17. ^ Bowers, Carol (2007-09-11). "Iran Playing ‘Destabilizing Role’ in Iraq". U.S. Department of Defense. http://www.defenselink.mil/news/newsarticle.aspx?id=47399. Retrieved 2007-11-09. 
  18. ^ "Iraqi official says Iran arms evidence not conclusive". Wiredispatch. May 4, 2008. http://wiredispatch.com/news/?id=154536. 
  19. ^ "IRAQ: The elusive Iranian weapons". L.A. Times. May 8, 2008. http://latimesblogs.latimes.com/babylonbeyond/2008/05/iraq-the-elusiv.html. 
  20. ^ "Doubting the Evidence Against Iran". TIME. May 5, 2008. http://www.time.com/time/world/article/0,8599,1737543,00.html. 
  21. ^ U.S., Iran trade barbs in direct talks - Boston.com
  22. ^ BBC NEWS | World | Middle East | Iraq PM Maliki in Iran for talks
  23. ^ BBC NEWS | World | Middle East | Iran urges US pull-out from Iraq
  24. ^ "Talabani: Iran sends no weapon to Iraq". PRESS TV. 17 May 2008. http://www.presstv.ir/detail.aspx?id=56077&sectionid=351020201. 
  25. ^ "Iran arming Taliban, U.S. claims". CNN. 2007-06-13. http://www.cnn.com/2007/WORLD/asiapcf/06/13/iran.taliban/index.html. 
  26. ^ Mark Townsend (2008-06-22). "Special forces find proof of Iran supplying Taliban with equipment to fight British". The Observer. http://www.guardian.co.uk/uk/2008/jun/22/military.afghanistan?gusrc=rss&feed=uknews.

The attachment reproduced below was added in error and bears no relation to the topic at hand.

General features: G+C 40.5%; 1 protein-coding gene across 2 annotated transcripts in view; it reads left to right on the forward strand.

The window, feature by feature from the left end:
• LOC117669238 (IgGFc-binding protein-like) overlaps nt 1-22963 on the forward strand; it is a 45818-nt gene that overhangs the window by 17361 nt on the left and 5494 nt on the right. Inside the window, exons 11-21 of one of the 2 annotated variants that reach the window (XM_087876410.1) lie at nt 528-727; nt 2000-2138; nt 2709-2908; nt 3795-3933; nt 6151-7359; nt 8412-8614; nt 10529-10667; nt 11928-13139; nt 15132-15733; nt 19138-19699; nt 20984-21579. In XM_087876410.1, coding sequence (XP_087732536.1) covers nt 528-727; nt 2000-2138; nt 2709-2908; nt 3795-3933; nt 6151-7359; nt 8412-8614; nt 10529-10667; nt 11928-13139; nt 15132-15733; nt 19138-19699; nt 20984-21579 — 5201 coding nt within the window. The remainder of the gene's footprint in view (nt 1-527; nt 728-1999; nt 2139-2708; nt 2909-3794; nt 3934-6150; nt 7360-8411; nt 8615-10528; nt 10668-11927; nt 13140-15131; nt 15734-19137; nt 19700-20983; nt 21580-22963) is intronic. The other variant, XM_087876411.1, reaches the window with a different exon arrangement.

27. ^ a b UN envoy doubts U.S. assertion Iran arming Afghan insurgents
  28. ^ Barbara Slavin (2005-09-06). "Iran helped overthrow Taliban, candidate says". USA Today. http://www.usatoday.com/news/world/2005-06-09-iran-taliban_x.htm. 
  29. ^ Tony Karon (2001-09-18). "TIME.com Primer: The Taliban and Afghanistan". TIME Magazine. http://www.time.com/time/nation/article/0,8599,175372,00.html. 
  30. ^ Gareth Porter (2007-06-20). "U.S.-IRAN: New Arms Claim Reveals Cheney-Military Rift". http://ipsnews.net/news.asp?idnews=38244. 
  31. ^ SEBASTIAN ABBOT and NASSER KARIMI. "West links drug war aid to Iranian nuclear impasse". Associated Press. http://ap.google.com/article/ALeqM5gJMIrzAC9Dw01J0mpOWszgsUt5cgD91GCHT80. 
  32. ^ Bensman, Todd (2007-12-18). "Iran's push into Nicaragua a worry for U.S., allies". San Antonio Express News. http://www.chron.com/disp/story.mpl/headline/world/5387568.html. Retrieved 2007-12-24. 

External links

  • REALITE-EU Iran’s Arsenal and Arms Support for Terrorist Groups [1].
  • Gareth Porter, Bush's Iran/Argentina Terror Frame-Up, The Nation, posted January 18, 2008 (web only), [2].
  • Nir Rosen, Selling the War with Iran, The Washington Note, Thursday, May 1 2008, [3].